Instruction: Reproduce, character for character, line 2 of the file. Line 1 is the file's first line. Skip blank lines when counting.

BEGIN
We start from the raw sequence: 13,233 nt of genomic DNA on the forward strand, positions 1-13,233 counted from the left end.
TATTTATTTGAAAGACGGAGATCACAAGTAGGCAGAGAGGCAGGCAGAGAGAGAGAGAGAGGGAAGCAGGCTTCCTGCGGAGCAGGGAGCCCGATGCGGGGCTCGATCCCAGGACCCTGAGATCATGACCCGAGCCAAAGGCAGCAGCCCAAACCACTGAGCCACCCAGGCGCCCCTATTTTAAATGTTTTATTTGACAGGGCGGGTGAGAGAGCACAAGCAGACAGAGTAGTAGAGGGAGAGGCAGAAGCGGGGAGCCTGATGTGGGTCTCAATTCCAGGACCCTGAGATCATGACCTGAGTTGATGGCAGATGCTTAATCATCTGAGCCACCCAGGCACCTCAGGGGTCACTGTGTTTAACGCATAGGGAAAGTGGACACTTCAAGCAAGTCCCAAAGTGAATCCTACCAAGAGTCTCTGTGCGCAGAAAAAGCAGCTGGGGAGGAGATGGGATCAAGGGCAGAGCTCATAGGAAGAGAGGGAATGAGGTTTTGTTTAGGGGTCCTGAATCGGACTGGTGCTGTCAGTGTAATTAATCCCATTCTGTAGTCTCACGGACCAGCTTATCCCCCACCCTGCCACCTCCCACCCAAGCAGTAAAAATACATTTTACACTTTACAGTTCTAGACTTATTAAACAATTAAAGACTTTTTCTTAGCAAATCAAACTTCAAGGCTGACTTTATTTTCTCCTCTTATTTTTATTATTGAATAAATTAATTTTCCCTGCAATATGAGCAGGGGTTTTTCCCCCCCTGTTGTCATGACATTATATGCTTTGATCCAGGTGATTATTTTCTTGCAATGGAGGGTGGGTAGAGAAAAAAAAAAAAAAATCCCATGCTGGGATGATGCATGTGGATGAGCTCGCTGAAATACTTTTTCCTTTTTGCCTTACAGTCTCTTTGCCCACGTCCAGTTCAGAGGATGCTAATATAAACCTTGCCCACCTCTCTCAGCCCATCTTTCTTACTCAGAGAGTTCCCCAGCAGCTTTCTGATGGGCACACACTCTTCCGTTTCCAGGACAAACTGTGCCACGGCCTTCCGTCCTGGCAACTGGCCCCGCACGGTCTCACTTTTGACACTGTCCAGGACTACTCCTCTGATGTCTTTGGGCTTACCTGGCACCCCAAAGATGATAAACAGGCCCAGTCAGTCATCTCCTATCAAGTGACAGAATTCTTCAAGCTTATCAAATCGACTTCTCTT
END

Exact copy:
TATTTATTTGAAAGACGGAGATCACAAGTAGGCAGAGAGGCAGGCAGAGAGAGAGAGAGAGGGAAGCAGGCTTCCTGCGGAGCAGGGAGCCCGATGCGGGGCTCGATCCCAGGACCCTGAGATCATGACCCGAGCCAAAGGCAGCAGCCCAAACCACTGAGCCACCCAGGCGCCCCTATTTTAAATGTTTTATTTGACAGGGCGGGTGAGAGAGCACAAGCAGACAGAGTAGTAGAGGGAGAGGCAGAAGCGGGGAGCCTGATGTGGGTCTCAATTCCAGGACCCTGAGATCATGACCTGAGTTGATGGCAGATGCTTAATCATCTGAGCCACCCAGGCACCTCAGGGGTCACTGTGTTTAACGCATAGGGAAAGTGGACACTTCAAGCAAGTCCCAAAGTGAATCCTACCAAGAGTCTCTGTGCGCAGAAAAAGCAGCTGGGGAGGAGATGGGATCAAGGGCAGAGCTCATAGGAAGAGAGGGAATGAGGTTTTGTTTAGGGGTCCTGAATCGGACTGGTGCTGTCAGTGTAATTAATCCCATTCTGTAGTCTCACGGACCAGCTTATCCCCCACCCTGCCACCTCCCACCCAAGCAGTAAAAATACATTTTACACTTTACAGTTCTAGACTTATTAAACAATTAAAGACTTTTTCTTAGCAAATCAAACTTCAAGGCTGACTTTATTTTCTCCTCTTATTTTTATTATTGAATAAATTAATTTTCCCTGCAATATGAGCAGGGGTTTTTCCCCCCCTGTTGTCATGACATTATATGCTTTGATCCAGGTGATTATTTTCTTGCAATGGAGGGTGGGTAGAGAAAAAAAAAAAAAAATCCCATGCTGGGATGATGCATGTGGATGAGCTCGCTGAAATACTTTTTCCTTTTTGCCTTACAGTCTCTTTGCCCACGTCCAGTTCAGAGGATGCTAATATAAACCTTGCCCACCTCTCTCAGCCCATCTTTCTTACTCAGAGAGTTCCCCAGCAGCTTTCTGATGGGCACACACTCTTCCGTTTCCAGGACAAACTGTGCCACGGCCTTCCGTCCTGGCAACTGGCCCCGCACGGTCTCACTTTTGACACTGTCCAGGACTACTCCTCTGATGTCTTTGGGCTTACCTGGCACCCCAAAGATGATAAACAGGCCCAGTCAGTCATCTCCTATCAAGTGACAGAATTCTTCAAGCTTATCAAATCGACTTCTCTT